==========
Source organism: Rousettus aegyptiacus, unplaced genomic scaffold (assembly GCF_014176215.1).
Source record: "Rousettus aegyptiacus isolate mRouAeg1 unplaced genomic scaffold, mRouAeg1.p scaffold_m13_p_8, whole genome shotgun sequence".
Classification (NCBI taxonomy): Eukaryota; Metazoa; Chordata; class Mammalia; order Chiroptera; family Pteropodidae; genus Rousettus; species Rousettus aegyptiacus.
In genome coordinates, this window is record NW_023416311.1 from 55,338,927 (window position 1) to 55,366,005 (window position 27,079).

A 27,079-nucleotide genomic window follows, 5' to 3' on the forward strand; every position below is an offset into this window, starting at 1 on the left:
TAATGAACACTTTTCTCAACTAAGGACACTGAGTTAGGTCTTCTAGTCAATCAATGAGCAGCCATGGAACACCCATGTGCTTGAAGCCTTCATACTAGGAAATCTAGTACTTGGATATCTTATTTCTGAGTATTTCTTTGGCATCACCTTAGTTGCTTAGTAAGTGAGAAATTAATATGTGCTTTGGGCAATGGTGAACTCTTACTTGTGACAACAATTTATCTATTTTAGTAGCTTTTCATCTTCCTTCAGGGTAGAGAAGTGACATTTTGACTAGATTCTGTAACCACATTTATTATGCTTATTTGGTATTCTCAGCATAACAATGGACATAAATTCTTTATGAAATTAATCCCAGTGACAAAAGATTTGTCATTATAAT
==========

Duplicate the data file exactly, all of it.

Source organism: Rousettus aegyptiacus, unplaced genomic scaffold (assembly GCF_014176215.1).
Source record: "Rousettus aegyptiacus isolate mRouAeg1 unplaced genomic scaffold, mRouAeg1.p scaffold_m13_p_8, whole genome shotgun sequence".
Classification (NCBI taxonomy): Eukaryota; Metazoa; Chordata; class Mammalia; order Chiroptera; family Pteropodidae; genus Rousettus; species Rousettus aegyptiacus.
In genome coordinates, this window is record NW_023416311.1 from 55,338,927 (window position 1) to 55,366,005 (window position 27,079).

A 27,079-nucleotide genomic window follows, 5' to 3' on the forward strand; every position below is an offset into this window, starting at 1 on the left:
TAATGAACACTTTTCTCAACTAAGGACACTGAGTTAGGTCTTCTAGTCAATCAATGAGCAGCCATGGAACACCCATGTGCTTGAAGCCTTCATACTAGGAAATCTAGTACTTGGATATCTTATTTCTGAGTATTTCTTTGGCATCACCTTAGTTGCTTAGTAAGTGAGAAATTAATATGTGCTTTGGGCAATGGTGAACTCTTACTTGTGACAACAATTTATCTATTTTAGTAGCTTTTCATCTTCCTTCAGGGTAGAGAAGTGACATTTTGACTAGATTCTGTAACCACATTTATTATGCTTATTTGGTATTCTCAGCATAACAATGGACATAAATTCTTTATGAAATTAATCCCAGTGACAAAAGATTTGTCATTATAAT